How Inclusive Usability Testing is Helping People Find Doctors
If you’re living in Canada, there’s a strong chance you or someone you know is struggling to find a family doctor.
It’s an issue facing many communities across the country, but the problem has become particularly acute in BC.
In response, the BC government is creating a way for their residents to find a primary care provider on their digital health platform — Health Gateway 2.0.
But, it wasn’t enough for the province to introduce a new feature. It needed to know the platform was helping the people it was intended to serve — especially those with higher barriers to securing care, from newcomers to those who have never had a family doctor.
That’s where Code for Canada came in. The government’s research team tapped us and our GRIT program to ensure they got the inclusive and diverse feedback they needed.
Here’s how we did it.
The government needed to understand the behaviours, experiences and sentiments of people using the platform to find a family doctor to ensure it was working as intended.
The research team’s objectives were:
Identify and understand the current behaviour and sentiments of different users
Target users’ major pain points
Understand how users felt about the use of remote or virtual healthcare services
- Evaluate the usefulness of the platform’s features, including its:
Healthcare clinic locator
SMS and status updates
Identify any significant usability issues
Knowing this, we got to work.
At Code for Canada, we believe technology built with users not only works better, it saves creators time and resources by confirming they're on the right track to building the right thing. That’s why GRIT facilitates more inclusive and accessible usability testing.
In the case of Health Gateway 2.0, we carefully sought out a group of ten BC residents with a wide range of lived experiences, including:
Newcomers to Canada
Those who had never seen a doctor in Canada
Those who had a healthcare provider
Those looking for a new healthcare provider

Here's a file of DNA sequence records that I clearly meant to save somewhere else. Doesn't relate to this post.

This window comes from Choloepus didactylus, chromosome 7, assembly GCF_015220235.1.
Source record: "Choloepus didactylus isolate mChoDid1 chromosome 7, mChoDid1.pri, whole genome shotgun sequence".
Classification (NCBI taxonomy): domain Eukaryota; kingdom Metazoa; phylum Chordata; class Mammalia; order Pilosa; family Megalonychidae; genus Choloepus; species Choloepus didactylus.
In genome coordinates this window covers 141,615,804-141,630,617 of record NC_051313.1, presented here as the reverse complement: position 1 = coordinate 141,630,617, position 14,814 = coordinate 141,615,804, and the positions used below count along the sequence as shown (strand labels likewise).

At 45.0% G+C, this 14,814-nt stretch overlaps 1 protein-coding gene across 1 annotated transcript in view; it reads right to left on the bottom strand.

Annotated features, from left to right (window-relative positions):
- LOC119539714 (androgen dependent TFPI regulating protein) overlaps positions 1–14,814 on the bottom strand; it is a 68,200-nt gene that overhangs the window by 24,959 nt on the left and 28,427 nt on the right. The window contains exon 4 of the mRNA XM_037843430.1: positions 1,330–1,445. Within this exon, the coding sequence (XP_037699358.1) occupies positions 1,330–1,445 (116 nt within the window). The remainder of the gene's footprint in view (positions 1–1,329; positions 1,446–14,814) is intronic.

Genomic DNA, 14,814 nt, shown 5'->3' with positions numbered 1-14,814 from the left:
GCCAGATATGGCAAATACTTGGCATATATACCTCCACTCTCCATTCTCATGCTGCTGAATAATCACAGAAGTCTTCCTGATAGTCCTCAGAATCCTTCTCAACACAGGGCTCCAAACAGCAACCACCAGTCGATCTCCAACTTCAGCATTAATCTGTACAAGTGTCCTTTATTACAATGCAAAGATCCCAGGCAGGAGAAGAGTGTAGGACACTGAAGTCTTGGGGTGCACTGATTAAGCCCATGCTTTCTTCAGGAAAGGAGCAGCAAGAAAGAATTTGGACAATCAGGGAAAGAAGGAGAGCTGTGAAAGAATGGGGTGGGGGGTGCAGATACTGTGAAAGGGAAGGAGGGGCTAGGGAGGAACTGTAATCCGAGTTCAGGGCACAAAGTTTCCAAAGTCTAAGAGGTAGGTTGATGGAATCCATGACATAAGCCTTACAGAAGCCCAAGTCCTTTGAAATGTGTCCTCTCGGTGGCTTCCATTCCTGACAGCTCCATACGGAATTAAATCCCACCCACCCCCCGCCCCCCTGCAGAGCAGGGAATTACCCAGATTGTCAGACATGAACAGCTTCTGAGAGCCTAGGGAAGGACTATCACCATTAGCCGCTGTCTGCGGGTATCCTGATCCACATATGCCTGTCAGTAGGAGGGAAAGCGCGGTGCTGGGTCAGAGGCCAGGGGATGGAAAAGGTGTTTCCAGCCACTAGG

Those without a provider currently searching for one
A group of people with a range of ages between 18-to-65
A group with a range of income brackets
A group with a range of cultures and ethnicities
We wanted to ensure that the platform would work for all, not just some, residents.
Once the group of participants had been recruited and scheduled, the research team provided each participant with a scenario to simulate the experience of browsing the digital platform. The team then conducted one-on-one interviews to get their candid feedback on the application. Finally, each participant was given an honorarium for their time and participation.
Our GRIT team ensured that the process was smooth and uncomplicated for each participant, taking their specific needs into account and creating a tailored experience just for them.
The insights we surfaced from actual users allowed BC's team to make informed changes to the design and build of the service. Without taking the time to put concepts in front of a diverse group of potential users, the risk was high that only some residents would benefit from the platform.
Our partners at the BC Public Service agree. “The GRIT program was a huge help,” says Danton Remacle, senior director of service delivery with the BC Public Service. “It allowed us to easily connect with a diverse set of people in a safe and comfortable way for everyone involved. The team stepped into our project seamlessly, they were eager to help, and they got the results we needed.”
Now the team can move forward and adjust the platform to make it more inclusive, accessible and effective for BC residents.
Inspired? Let’s work together.